Favorite Shrubs

Here’s a sampling of some of the best workhorses for the PNW garden. There are many I’m omitting, but this is a start that I’ll build on as time goes on.

Aucuba japonica ‘Gold Dust’

104-0490_IMGThis Gold Dust Aucuba is a lovely choice for shade. It’s evergreen and grows in a nice tight shape that rarely needs pruning. It likes the cool, cloudy conditions of the Northwest though I’ve seen several older ones growing unhappily in full sun. In hot sun, this shrub will sag. The beautiful leaves will burn and yellow. It likes a a northern or eastern exposure. Here its large glossy yellow-dotted leaves brighten up any dark area. I’ve paired it with coral bark maples and deep indigo fuchsias. It’s a low-maintenance shrub for the back of the border. Can reach 8-10 feet.

Callicarpa ‘Summer Snow’

callicarpa summer_snowA gorgeous shrub (introduced in 2012) for late fall/winter interest in the Northwest garden. ‘Profusion’ has leaves that emerge a purplish color before fading to green but the real show comes in late autumn when it sets steely purple berries on its branches. ‘Summer Snow’ is a recent introduction that like ‘Profusion,’ likes at least part-sun and can take afternoon sun. But its leaves are peppered with white for a beautiful variegated color. The only drawback to this or any callicarpa is the pruning. It can be a gangly plant and if you try to head it back, it will pop up in more lateral directions. Instead, prune out entire canes from the base. Or let it grow the leggy way it likes and enjoy anyway. Can reach 5-6 feet.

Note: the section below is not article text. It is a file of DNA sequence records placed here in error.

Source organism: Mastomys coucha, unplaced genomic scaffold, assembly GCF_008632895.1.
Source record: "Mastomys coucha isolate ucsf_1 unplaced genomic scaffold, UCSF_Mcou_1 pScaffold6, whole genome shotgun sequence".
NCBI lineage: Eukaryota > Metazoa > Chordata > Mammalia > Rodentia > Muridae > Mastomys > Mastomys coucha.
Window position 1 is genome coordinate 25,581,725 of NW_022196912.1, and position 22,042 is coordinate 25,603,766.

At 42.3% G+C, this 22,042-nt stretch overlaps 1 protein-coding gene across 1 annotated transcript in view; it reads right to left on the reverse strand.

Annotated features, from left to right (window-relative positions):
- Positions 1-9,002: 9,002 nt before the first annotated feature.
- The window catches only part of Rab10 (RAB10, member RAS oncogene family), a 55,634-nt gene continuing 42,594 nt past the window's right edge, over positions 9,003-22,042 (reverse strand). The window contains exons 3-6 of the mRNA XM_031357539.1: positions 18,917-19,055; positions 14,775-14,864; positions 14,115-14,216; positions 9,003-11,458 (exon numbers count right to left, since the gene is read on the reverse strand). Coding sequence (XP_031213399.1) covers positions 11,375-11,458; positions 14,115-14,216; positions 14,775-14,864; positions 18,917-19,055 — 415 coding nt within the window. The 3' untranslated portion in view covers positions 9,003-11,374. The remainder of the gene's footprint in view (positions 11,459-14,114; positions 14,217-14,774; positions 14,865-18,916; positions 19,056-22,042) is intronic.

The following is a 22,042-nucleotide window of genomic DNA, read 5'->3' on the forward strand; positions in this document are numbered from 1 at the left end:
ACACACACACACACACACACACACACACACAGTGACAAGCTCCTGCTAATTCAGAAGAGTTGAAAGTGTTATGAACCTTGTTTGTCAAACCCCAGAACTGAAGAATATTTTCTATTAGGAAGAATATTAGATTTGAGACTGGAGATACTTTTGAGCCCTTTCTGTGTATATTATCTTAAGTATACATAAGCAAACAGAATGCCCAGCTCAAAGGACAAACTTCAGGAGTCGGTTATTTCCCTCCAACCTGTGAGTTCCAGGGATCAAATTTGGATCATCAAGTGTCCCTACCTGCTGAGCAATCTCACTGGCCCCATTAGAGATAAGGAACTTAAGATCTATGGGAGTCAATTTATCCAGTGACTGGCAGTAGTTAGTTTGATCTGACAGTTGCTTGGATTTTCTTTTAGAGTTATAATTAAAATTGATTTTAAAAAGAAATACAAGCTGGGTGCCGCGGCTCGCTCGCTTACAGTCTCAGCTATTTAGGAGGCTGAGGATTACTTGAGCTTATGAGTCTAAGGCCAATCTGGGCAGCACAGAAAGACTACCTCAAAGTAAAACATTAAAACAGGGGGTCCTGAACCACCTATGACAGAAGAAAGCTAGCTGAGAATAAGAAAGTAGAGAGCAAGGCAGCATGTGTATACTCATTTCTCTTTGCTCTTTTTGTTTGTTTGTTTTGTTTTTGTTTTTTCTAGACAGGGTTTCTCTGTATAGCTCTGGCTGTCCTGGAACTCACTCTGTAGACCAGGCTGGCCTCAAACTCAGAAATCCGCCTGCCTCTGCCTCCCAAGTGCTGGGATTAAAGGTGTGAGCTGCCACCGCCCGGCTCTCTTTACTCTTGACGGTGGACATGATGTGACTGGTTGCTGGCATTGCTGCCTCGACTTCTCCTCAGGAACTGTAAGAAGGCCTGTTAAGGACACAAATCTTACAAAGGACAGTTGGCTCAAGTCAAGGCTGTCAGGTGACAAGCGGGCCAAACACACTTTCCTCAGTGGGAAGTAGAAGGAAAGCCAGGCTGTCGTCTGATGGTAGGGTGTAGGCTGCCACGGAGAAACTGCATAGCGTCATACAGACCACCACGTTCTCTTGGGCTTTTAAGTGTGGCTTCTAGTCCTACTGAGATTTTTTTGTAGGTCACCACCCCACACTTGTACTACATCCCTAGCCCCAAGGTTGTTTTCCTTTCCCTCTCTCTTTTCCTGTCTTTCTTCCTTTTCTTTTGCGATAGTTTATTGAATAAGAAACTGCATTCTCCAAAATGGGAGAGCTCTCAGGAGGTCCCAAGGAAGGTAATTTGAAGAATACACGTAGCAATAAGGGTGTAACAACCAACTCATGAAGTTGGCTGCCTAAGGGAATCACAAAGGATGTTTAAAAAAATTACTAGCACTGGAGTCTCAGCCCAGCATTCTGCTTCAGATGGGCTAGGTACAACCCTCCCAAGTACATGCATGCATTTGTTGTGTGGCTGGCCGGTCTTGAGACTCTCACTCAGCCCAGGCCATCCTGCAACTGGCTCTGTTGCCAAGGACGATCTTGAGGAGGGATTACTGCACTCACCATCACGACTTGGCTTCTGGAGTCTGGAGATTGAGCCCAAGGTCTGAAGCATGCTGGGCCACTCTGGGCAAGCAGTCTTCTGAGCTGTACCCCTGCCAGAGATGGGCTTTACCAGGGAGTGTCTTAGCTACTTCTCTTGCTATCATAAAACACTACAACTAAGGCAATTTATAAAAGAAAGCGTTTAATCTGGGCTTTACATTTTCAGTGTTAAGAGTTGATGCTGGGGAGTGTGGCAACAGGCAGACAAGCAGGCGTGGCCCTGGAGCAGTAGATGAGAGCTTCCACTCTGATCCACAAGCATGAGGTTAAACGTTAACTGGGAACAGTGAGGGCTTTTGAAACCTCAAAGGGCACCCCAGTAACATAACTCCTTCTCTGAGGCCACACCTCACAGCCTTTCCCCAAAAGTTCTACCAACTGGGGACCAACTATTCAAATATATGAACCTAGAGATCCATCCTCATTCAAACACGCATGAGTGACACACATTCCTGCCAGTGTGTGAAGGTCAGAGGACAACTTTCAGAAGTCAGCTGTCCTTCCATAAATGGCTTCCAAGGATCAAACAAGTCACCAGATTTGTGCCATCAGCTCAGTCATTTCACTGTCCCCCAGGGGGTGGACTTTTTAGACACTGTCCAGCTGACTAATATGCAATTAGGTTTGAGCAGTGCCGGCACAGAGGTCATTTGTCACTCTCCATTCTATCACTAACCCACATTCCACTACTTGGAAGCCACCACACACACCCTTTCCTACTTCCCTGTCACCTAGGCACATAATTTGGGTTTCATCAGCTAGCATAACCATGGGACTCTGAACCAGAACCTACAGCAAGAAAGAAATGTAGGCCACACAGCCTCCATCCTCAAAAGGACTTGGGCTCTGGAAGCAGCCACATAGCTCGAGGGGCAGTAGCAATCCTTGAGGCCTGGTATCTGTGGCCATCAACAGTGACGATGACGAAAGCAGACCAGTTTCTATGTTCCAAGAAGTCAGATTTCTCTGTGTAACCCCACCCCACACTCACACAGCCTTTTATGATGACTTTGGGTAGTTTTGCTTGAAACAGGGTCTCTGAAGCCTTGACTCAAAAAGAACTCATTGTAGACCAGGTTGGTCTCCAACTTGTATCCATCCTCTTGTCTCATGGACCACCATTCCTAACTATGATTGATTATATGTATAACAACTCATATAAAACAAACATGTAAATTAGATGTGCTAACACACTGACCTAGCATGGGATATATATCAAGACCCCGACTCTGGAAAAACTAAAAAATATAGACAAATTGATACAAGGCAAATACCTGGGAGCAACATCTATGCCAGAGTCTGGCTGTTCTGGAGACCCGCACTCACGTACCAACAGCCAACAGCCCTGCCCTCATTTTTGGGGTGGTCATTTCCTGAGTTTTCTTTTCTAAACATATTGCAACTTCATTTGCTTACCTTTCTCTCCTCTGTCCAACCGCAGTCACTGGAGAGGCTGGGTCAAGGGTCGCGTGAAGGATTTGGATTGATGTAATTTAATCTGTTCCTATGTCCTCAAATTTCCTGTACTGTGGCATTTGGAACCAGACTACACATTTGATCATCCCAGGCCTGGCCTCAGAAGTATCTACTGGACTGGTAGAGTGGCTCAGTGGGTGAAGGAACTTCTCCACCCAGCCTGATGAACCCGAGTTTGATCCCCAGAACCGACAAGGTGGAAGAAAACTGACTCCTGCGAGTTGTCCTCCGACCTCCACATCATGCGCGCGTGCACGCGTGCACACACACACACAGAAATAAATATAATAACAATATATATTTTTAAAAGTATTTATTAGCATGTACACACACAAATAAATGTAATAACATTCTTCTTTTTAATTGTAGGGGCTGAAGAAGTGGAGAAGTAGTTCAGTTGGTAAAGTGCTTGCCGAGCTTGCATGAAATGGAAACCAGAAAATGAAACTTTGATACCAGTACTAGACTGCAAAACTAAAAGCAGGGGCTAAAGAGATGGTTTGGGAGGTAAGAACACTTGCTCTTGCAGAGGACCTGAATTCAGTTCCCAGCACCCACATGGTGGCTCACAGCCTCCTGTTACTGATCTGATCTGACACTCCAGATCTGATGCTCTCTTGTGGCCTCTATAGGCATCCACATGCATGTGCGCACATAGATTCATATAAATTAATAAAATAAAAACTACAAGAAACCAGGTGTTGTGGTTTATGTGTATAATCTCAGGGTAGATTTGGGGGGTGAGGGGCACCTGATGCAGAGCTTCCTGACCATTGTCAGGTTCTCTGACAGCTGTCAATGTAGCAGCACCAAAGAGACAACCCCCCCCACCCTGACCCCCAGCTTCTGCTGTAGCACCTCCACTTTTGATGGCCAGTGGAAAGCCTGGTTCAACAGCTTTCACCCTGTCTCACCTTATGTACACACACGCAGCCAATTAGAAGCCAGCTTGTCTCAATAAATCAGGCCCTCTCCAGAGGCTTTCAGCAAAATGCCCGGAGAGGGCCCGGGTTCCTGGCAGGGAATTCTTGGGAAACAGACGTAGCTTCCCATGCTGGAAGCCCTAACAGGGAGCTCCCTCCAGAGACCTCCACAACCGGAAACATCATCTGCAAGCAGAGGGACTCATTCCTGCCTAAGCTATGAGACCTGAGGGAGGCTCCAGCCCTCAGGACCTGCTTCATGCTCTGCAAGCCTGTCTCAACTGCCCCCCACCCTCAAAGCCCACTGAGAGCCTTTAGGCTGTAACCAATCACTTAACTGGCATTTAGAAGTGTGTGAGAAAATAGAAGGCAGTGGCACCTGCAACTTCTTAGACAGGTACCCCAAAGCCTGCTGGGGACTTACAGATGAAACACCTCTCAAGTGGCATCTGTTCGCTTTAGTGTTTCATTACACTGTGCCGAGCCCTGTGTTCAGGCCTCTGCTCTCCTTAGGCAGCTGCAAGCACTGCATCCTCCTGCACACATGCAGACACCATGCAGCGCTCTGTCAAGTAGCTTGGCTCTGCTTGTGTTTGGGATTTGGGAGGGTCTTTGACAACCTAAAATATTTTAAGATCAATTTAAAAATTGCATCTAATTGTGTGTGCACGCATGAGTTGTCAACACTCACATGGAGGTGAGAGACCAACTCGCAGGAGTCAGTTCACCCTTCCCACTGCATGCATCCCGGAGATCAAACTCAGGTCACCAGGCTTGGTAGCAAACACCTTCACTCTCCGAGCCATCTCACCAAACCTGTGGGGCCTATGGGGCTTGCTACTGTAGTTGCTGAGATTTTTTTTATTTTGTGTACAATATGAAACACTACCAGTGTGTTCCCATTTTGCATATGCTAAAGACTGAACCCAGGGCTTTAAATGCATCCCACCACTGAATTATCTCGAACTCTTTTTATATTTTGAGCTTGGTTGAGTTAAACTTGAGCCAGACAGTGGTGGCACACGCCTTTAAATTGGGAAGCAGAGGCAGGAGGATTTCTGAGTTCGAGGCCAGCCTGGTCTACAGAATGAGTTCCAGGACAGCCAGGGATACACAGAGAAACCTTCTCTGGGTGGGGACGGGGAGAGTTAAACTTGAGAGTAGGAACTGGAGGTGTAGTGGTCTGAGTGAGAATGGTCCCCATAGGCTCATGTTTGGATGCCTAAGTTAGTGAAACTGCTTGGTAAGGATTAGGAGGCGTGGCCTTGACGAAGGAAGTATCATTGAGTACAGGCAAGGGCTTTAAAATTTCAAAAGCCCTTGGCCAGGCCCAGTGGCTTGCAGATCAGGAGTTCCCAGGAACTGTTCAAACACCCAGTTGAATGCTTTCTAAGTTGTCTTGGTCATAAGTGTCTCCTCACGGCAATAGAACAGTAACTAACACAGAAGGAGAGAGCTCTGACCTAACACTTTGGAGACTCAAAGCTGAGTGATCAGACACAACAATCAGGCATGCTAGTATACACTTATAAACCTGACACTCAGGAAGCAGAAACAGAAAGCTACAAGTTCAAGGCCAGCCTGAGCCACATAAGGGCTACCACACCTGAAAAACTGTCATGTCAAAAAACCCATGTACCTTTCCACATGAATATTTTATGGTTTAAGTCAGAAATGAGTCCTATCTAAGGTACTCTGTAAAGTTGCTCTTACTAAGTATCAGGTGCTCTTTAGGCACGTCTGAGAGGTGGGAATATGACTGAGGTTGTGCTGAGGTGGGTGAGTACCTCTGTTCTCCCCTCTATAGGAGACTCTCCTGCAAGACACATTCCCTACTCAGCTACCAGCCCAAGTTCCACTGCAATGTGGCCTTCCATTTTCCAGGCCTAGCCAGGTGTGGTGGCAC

Ceanothus thyrsiflorus ‘El Dorado’

Ceanothus El-Dorado

This ceanothus is interesting for its variegated foliage. The flowers are typical small flowers, light blue in color, and attracts lots and lots of bees. But the foliage is the real show. And I love how this shrub, when it gets established and happy, shoots up in various V branches, creating a wild look that reminds me of the nature preserves on the California coast. A truly reliable shrub, hardy in the Northwest, usually disease-free, evergreen. Needs little pruning. Grows 8-10 feet high. I love it.

Ceanothus ‘Julia Phelps’

Ceanothus JuliaPhelpsAnother gorgeous, low-maintenance ceanothus. What’s unique about ‘Julia Phelps’ is it has tiny, sticky leaves and flowers that are encased in purplish buds so that as its blooms are opening, you have a two-toned purple and blue effect. Just stunning. Also, this ceanothus is one of the shorter ceanothus shrubs. It’s not a monster like ‘Victoria.’ It’s form is wider than tall. Loves full sun, attracts bees and butterflies.

Cotinus coggygria ‘Royal Purple’

Cotinus Royal Purple There are several neat cultivars of cotinus but I can’t rise above the enchanting purple foliage with pink veins of ‘Royal Purple.’ Its color is simply the strongest and steadiest of the purple cultivars, I’ve found. Its smoke-like blossoms are airy and also dark purple and the fall color is peachy reddish orange. This shrub, when it gets happy, can reach mondo huge heights of twelve, fifteen feet so watch out.

Fuchsia magellanica ‘Aurea’